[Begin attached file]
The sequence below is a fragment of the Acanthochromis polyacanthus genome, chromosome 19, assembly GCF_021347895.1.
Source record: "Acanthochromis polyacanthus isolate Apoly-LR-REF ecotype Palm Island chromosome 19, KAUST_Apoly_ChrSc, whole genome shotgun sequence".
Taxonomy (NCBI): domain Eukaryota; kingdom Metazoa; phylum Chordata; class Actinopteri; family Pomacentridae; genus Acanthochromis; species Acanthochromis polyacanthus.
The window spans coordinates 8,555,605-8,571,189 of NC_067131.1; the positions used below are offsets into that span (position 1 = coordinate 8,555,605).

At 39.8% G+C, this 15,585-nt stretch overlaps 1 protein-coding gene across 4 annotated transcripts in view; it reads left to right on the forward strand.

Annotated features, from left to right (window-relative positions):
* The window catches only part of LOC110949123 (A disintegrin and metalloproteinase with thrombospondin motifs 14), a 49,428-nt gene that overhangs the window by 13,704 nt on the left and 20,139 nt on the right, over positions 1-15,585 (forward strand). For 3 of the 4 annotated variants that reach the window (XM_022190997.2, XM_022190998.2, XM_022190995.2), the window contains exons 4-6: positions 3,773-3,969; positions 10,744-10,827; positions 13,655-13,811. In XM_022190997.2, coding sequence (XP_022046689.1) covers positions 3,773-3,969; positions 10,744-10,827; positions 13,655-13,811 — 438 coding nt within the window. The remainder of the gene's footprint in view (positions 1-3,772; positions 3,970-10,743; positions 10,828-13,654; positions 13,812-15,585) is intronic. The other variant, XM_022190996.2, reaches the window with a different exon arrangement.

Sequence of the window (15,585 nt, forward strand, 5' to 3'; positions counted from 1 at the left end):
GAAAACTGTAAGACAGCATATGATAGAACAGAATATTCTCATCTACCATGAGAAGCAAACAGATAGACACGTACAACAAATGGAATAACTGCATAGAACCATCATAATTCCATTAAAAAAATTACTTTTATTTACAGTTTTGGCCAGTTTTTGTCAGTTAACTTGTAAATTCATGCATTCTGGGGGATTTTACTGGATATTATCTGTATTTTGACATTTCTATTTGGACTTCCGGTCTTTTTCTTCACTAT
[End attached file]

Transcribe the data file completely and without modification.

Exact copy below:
The sequence below is a fragment of the Acanthochromis polyacanthus genome, chromosome 19, assembly GCF_021347895.1.
Source record: "Acanthochromis polyacanthus isolate Apoly-LR-REF ecotype Palm Island chromosome 19, KAUST_Apoly_ChrSc, whole genome shotgun sequence".
Taxonomy (NCBI): domain Eukaryota; kingdom Metazoa; phylum Chordata; class Actinopteri; family Pomacentridae; genus Acanthochromis; species Acanthochromis polyacanthus.
The window spans coordinates 8,555,605-8,571,189 of NC_067131.1; the positions used below are offsets into that span (position 1 = coordinate 8,555,605).

At 39.8% G+C, this 15,585-nt stretch overlaps 1 protein-coding gene across 4 annotated transcripts in view; it reads left to right on the forward strand.

Annotated features, from left to right (window-relative positions):
* The window catches only part of LOC110949123 (A disintegrin and metalloproteinase with thrombospondin motifs 14), a 49,428-nt gene that overhangs the window by 13,704 nt on the left and 20,139 nt on the right, over positions 1-15,585 (forward strand). For 3 of the 4 annotated variants that reach the window (XM_022190997.2, XM_022190998.2, XM_022190995.2), the window contains exons 4-6: positions 3,773-3,969; positions 10,744-10,827; positions 13,655-13,811. In XM_022190997.2, coding sequence (XP_022046689.1) covers positions 3,773-3,969; positions 10,744-10,827; positions 13,655-13,811 — 438 coding nt within the window. The remainder of the gene's footprint in view (positions 1-3,772; positions 3,970-10,743; positions 10,828-13,654; positions 13,812-15,585) is intronic. The other variant, XM_022190996.2, reaches the window with a different exon arrangement.

Sequence of the window (15,585 nt, forward strand, 5' to 3'; positions counted from 1 at the left end):
GAAAACTGTAAGACAGCATATGATAGAACAGAATATTCTCATCTACCATGAGAAGCAAACAGATAGACACGTACAACAAATGGAATAACTGCATAGAACCATCATAATTCCATTAAAAAAATTACTTTTATTTACAGTTTTGGCCAGTTTTTGTCAGTTAACTTGTAAATTCATGCATTCTGGGGGATTTTACTGGATATTATCTGTATTTTGACATTTCTATTTGGACTTCCGGTCTTTTTCTTCACTAT